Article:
Thursday, February 28, 2008

Memories Can't Wait -- updated May 22, 2008

Alan Moore commented in an interview (that has become lost in storage in my garage) about how memory is a form of time travel. Our memories aren't in a linear progression as we stroll through memory lane but rather jambled together in perhaps order of importance or randomness. That last date strolling the cold streets of the city with your loved one looking for a restaurant but the stores are all closed, a memory only a few weeks old -- is that it, only a few weeks, it seems like so long ago -- is right next to the image of your Gramma walking in her floral prints with her chihuahua down the street to the meat market to pick up pork chops.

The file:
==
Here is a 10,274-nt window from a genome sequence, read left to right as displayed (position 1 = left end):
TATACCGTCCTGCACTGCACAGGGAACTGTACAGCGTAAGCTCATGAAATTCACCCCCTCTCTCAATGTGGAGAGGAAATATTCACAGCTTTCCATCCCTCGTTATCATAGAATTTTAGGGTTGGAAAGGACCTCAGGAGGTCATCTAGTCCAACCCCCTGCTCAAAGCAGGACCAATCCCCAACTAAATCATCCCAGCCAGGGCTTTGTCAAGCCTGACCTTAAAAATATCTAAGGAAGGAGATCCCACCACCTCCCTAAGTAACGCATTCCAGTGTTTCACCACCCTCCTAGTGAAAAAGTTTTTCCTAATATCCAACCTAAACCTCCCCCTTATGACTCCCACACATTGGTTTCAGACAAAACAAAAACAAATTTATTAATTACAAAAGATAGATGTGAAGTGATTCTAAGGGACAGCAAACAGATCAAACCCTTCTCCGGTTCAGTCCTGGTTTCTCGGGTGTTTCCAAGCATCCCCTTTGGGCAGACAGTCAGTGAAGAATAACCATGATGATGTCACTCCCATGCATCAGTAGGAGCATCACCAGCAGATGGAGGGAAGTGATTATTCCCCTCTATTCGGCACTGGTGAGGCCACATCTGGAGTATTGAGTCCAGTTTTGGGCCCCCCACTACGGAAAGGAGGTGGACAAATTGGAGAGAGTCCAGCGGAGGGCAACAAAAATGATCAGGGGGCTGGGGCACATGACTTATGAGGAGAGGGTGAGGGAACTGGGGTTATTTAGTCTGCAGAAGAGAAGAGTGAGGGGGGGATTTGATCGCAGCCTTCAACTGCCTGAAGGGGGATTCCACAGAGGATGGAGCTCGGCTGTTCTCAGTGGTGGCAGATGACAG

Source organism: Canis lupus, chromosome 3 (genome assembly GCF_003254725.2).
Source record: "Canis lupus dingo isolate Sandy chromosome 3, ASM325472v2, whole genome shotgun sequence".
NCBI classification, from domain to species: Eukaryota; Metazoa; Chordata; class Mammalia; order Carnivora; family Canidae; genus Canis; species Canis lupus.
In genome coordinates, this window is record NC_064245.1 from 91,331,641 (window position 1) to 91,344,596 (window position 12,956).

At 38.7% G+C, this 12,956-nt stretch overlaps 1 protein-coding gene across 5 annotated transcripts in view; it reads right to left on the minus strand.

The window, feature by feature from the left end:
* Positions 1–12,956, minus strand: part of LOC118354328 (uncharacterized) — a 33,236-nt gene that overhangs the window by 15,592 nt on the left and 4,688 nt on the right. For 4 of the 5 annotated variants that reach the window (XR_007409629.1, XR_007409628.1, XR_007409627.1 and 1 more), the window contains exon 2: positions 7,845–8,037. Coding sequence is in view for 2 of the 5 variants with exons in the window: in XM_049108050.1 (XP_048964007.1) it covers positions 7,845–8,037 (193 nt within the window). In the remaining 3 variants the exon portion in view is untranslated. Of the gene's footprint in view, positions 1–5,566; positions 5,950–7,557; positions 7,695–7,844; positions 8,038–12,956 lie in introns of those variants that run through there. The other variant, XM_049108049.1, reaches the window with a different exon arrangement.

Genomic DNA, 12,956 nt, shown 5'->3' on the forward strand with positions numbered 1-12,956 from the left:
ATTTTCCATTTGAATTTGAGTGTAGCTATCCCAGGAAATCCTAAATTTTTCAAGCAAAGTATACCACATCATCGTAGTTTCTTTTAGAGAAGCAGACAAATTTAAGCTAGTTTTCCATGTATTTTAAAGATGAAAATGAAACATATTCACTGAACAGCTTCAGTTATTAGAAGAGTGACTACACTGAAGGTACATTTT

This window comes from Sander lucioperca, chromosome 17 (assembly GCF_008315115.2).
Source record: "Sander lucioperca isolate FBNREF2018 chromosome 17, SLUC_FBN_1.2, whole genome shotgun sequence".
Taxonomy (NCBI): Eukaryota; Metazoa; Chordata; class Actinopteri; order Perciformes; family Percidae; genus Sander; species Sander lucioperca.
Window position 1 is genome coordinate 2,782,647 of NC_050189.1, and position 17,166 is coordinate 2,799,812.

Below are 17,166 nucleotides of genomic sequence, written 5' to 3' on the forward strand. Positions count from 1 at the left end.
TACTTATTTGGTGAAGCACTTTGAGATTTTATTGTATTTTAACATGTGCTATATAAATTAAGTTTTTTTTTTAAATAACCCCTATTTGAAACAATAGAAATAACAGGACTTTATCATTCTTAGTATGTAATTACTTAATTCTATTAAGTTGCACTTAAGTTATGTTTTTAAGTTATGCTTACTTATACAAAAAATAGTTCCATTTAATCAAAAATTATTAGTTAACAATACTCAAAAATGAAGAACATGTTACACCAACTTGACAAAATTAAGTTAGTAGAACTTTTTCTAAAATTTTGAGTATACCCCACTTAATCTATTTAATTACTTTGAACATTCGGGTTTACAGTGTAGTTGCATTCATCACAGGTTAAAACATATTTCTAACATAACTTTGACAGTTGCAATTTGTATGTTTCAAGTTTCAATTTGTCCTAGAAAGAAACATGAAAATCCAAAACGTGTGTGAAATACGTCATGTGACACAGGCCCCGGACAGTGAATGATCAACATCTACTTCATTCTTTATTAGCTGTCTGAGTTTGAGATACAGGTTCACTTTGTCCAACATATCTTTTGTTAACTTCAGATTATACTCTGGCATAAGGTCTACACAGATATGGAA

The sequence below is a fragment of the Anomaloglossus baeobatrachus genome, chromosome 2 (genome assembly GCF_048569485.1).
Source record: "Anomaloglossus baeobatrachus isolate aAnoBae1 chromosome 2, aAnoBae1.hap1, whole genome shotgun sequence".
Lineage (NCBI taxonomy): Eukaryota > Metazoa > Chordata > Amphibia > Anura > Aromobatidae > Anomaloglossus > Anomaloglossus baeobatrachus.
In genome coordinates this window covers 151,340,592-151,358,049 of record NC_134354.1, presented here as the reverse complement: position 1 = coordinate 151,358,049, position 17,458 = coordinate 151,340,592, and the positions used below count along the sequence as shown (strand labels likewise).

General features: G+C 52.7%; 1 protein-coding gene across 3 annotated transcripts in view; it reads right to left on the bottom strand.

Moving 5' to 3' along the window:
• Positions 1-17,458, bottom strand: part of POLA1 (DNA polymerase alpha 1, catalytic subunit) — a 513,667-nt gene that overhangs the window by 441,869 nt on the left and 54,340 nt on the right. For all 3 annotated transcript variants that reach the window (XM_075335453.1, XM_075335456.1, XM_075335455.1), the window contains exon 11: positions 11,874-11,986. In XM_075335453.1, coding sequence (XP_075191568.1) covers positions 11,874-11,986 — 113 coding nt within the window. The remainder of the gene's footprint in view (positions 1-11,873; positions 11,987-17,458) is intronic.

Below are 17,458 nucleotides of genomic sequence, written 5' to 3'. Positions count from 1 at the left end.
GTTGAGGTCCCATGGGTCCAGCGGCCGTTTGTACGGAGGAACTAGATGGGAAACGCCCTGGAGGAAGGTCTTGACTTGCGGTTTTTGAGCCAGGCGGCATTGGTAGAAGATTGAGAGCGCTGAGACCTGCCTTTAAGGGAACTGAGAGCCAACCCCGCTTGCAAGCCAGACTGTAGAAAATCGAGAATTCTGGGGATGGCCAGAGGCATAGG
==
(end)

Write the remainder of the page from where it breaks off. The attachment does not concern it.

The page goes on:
My magic memories start with L________. Even though I won't give you his name, it has specially meaning for me, not only my grandfather's name but the masculine of my middle-name. I met him while I was tutoring English in college. He was a skinny kid but the type that had that dorky sex appeal, not shy but full of life, like a flower you'd want to pick and smell, knowing full well after plucking it, it would die. I would trap him in a private cubicle, talking his ear off about my boyfriend's fraternity, perhaps subconsciously trying to both push him away but keep him stuck with me until his hour was up and then leave him unfinished so he'd have to come back for more. And he would. He had exuberance in his voice when he would come to the front desk and ask for me by name: "is Kristen there?" It sounds so normal on paper, on your screen, but memory turns the simplest words into poetry. A friend of mine and myself, however grammatically complex that phrase sounds, were walking to the cafeteria when we passed L_______. He and I stopped to talk, that fidgetty sexual tension of youth that can never be bottled. How I miss it. My friend, afterwards, gave her thumbs up, go ahead and screw him, but as with all memories, that's all L______ was. The first of a string of memories.